3.2.3. Feedback Content

Characteristics of the feedback content were also present in the literature, providing descriptions for included elements. Preferences or beliefs about what should be said within the feedback were discovered related to valence and actionable content, (e.g., Poulos and Mahony [35]), and most recently, considerations of affect and personalization to student growth [36]. Other research emphasized the need to create a connection between the feedback and assessment criteria as a general standard [37].

3.2.4. Feedback Functions and Purposes

Dawson and colleagues [36] are one example from the literature that examined perceptions of the functions of feedback. Students and instructors indicated that improvement of work was defined by the increased understanding of the content, but also by self-reflection and critical thinking indicators.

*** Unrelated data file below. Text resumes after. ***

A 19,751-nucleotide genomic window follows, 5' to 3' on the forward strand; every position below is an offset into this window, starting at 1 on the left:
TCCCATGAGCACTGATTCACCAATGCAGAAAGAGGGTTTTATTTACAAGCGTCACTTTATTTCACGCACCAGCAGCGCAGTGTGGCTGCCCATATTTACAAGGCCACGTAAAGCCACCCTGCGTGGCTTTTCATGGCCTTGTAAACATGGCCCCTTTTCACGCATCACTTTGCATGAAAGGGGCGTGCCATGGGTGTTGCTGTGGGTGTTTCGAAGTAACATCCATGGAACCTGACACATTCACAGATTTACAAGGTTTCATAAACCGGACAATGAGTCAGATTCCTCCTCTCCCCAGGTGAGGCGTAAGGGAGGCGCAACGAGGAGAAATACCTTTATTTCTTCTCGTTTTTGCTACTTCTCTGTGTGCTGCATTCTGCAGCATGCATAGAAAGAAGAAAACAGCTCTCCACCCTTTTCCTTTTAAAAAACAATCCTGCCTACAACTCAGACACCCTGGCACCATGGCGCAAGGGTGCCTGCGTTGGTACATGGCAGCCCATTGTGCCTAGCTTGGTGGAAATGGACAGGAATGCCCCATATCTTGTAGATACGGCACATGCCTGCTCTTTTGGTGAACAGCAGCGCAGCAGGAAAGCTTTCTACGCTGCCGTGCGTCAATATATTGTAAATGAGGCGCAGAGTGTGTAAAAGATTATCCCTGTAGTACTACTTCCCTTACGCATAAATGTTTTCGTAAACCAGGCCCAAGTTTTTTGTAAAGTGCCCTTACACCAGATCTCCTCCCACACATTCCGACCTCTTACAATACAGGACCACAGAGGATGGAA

4. Discussion

The current literature review sought to extend current understanding by using existing research to identify the features of quality feedback in higher education as well as the perceptions of faculty and students in higher education regarding what is considered quality feedback. The outcomes confirmed the findings of previous reviews that there is a wide range of foci in the research literature. Despite this, clear themes emerged which indicate that standards for quality feedback in higher education can be established and applied through a quality framework.